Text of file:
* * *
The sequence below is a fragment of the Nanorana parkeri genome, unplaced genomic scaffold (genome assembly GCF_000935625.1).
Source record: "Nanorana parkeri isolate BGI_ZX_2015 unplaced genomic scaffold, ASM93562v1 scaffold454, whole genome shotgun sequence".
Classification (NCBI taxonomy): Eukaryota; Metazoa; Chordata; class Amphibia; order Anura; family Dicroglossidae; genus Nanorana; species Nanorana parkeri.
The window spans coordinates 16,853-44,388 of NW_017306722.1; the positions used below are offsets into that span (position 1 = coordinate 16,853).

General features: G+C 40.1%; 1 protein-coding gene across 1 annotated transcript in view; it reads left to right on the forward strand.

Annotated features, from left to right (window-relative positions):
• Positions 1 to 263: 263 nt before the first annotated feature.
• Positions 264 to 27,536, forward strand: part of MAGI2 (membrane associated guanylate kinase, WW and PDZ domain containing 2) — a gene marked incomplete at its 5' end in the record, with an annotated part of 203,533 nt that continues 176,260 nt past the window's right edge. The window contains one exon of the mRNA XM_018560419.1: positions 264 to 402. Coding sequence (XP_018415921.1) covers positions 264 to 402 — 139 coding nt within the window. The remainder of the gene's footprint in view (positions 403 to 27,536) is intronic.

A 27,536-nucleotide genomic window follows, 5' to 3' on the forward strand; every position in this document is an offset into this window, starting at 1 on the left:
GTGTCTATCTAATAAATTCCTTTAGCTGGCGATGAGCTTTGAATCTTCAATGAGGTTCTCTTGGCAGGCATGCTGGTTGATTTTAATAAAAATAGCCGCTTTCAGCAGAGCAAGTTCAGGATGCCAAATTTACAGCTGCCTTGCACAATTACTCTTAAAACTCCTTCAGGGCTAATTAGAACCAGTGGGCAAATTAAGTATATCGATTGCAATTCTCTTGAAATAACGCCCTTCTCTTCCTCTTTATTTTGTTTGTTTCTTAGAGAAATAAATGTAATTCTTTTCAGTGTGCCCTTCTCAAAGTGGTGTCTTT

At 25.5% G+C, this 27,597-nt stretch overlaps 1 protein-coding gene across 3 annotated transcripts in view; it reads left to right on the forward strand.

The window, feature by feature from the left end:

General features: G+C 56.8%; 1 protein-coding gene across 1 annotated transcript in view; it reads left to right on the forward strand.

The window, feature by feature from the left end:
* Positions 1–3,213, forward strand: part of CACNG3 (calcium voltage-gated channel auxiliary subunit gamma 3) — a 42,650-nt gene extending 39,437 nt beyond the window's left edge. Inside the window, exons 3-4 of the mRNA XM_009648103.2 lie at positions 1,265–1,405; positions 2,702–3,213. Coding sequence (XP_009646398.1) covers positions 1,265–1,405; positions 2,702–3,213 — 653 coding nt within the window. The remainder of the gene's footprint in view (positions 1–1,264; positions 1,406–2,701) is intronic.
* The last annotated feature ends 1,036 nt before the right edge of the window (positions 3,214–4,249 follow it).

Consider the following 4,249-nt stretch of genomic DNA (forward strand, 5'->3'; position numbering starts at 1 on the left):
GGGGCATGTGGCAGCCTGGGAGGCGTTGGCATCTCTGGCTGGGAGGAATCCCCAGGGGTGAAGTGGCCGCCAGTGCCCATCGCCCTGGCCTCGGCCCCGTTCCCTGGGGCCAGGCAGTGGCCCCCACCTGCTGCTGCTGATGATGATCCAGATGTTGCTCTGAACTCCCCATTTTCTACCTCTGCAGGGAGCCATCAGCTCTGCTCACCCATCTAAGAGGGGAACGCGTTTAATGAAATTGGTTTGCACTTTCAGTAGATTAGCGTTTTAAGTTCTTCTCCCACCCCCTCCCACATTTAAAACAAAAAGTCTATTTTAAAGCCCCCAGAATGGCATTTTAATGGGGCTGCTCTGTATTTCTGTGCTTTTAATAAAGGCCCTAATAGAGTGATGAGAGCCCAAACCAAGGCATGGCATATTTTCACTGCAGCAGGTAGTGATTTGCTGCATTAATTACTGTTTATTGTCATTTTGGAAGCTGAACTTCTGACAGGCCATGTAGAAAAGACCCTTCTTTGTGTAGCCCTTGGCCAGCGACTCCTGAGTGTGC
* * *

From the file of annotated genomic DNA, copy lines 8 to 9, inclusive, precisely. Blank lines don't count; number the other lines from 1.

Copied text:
• Positions 264 to 27,536, forward strand: part of MAGI2 (membrane associated guanylate kinase, WW and PDZ domain containing 2) — a gene marked incomplete at its 5' end in the record, with an annotated part of 203,533 nt that continues 176,260 nt past the window's right edge. The window contains one exon of the mRNA XM_018560419.1: positions 264 to 402. Coding sequence (XP_018415921.1) covers positions 264 to 402 — 139 coding nt within the window. The remainder of the gene's footprint in view (positions 403 to 27,536) is intronic.

A 27,536-nucleotide genomic window follows, 5' to 3' on the forward strand; every position in this document is an offset into this window, starting at 1 on the left: